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In practice, the majority of the memory that is allocated by an application will use the bottom-up allocation method, and it is rare to see applications use the based method for allocating memory.
Prior to Windows 8, bottom-up and top-down allocations were not randomized by ASLR.
Starting with Windows 8, the base address of all bottom-up and top-down allocations is explicitly randomized. This is accomplished by randomizing the address that bottom-up and top-down allocations start from for a given process.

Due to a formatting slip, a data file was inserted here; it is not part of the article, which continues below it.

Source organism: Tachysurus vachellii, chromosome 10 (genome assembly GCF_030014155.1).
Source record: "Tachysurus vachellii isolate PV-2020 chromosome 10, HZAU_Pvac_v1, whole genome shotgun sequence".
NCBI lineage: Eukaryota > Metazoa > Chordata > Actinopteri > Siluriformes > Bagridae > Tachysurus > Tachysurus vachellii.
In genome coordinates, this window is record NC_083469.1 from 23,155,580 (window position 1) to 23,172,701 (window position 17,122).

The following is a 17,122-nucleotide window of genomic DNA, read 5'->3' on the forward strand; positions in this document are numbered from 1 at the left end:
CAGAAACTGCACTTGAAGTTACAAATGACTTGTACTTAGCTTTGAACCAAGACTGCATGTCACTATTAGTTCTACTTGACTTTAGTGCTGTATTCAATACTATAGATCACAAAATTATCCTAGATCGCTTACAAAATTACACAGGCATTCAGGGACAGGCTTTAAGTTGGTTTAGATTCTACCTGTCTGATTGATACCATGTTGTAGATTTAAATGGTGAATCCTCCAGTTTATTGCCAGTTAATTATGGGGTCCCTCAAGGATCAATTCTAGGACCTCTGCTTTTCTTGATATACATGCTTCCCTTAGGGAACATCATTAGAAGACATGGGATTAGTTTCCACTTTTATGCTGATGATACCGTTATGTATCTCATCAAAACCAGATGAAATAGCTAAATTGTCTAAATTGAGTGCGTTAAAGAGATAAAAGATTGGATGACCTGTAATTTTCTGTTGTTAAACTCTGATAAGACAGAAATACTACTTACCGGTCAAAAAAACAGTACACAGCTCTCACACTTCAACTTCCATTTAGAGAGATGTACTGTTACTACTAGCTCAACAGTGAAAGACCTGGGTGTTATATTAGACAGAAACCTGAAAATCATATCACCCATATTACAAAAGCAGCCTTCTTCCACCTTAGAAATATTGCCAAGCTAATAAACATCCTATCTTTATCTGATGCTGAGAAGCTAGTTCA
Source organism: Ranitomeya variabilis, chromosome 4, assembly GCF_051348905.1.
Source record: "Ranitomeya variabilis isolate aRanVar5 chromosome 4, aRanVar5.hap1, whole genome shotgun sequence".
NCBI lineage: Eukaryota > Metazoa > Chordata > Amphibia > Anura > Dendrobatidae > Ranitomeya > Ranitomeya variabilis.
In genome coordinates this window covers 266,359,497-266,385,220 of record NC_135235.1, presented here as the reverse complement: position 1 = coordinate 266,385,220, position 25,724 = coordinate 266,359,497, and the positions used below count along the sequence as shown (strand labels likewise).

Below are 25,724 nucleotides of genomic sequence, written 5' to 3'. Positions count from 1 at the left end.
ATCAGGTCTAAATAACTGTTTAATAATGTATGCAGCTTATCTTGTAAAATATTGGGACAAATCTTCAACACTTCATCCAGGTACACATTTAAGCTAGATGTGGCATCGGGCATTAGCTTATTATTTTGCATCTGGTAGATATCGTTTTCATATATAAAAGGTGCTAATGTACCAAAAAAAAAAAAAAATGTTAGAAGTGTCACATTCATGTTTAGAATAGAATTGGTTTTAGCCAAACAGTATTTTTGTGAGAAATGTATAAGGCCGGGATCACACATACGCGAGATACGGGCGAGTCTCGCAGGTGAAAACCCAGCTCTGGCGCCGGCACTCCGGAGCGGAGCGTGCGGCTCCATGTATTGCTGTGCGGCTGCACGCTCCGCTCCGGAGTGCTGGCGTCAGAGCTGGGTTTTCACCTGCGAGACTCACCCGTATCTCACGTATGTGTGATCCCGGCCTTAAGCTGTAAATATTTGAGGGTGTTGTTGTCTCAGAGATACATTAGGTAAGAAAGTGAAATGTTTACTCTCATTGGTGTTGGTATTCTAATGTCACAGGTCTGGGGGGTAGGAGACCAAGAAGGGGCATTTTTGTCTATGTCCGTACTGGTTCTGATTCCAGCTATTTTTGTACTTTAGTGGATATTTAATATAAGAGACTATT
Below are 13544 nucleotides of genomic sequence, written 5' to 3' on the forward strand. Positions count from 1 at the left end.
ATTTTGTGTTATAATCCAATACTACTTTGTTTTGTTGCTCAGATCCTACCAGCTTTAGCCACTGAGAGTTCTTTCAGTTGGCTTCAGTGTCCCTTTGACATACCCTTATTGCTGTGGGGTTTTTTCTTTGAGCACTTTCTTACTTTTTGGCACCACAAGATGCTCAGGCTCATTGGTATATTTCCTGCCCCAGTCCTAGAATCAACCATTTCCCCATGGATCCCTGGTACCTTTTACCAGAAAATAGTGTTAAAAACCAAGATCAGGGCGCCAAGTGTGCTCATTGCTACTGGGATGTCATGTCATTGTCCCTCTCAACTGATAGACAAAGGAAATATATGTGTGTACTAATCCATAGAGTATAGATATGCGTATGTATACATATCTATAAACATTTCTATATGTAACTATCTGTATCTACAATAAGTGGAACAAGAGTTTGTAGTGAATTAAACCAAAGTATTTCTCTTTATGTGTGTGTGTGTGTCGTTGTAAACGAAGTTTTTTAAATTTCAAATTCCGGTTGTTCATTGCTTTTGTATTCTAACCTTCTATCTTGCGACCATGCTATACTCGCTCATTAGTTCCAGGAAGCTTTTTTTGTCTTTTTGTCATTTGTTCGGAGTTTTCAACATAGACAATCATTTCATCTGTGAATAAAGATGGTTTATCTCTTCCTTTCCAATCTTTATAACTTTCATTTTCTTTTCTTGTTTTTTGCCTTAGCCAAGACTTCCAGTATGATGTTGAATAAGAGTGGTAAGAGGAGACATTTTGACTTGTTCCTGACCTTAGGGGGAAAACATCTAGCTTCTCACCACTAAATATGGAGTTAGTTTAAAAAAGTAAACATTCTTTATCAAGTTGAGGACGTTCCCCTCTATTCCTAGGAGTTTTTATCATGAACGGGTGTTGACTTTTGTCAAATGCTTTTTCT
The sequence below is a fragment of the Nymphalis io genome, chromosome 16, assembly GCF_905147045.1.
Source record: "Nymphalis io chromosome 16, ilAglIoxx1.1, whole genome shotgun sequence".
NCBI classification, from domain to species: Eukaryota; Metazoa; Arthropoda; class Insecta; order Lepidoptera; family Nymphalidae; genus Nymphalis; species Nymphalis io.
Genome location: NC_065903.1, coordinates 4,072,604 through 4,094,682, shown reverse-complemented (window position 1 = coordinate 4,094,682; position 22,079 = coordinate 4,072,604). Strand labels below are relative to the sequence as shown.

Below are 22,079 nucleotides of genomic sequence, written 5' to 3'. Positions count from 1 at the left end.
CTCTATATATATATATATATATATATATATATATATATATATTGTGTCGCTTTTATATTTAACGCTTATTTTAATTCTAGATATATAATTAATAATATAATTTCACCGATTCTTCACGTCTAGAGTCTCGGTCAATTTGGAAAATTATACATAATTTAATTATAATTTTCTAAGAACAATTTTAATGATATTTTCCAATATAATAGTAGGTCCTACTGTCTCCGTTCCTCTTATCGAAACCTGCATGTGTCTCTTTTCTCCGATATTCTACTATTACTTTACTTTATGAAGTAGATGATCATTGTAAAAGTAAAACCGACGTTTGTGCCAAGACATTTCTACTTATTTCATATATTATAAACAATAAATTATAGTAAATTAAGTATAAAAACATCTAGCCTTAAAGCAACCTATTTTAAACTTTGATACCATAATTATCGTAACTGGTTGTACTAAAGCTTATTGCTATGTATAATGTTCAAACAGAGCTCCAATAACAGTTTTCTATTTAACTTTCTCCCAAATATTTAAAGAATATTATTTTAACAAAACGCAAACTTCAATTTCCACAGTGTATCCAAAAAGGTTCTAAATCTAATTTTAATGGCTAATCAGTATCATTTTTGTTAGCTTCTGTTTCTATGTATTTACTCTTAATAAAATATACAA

Both EMET and Windows Defender Exploit Guard enable system-wide ASLR without also enabling system-wide bottom-up ASLR. Although Windows Defender Exploit guard does have a system-wide option for system-wide bottom-up-ASLR, the default GUI value of "On by default" does not reflect the underlying registry value (unset). This causes programs (without /DYNAMICBASE) to get relocated, but without any entropy. The result of this is that such programs will be relocated, but to the same address every time across reboots and even across different systems
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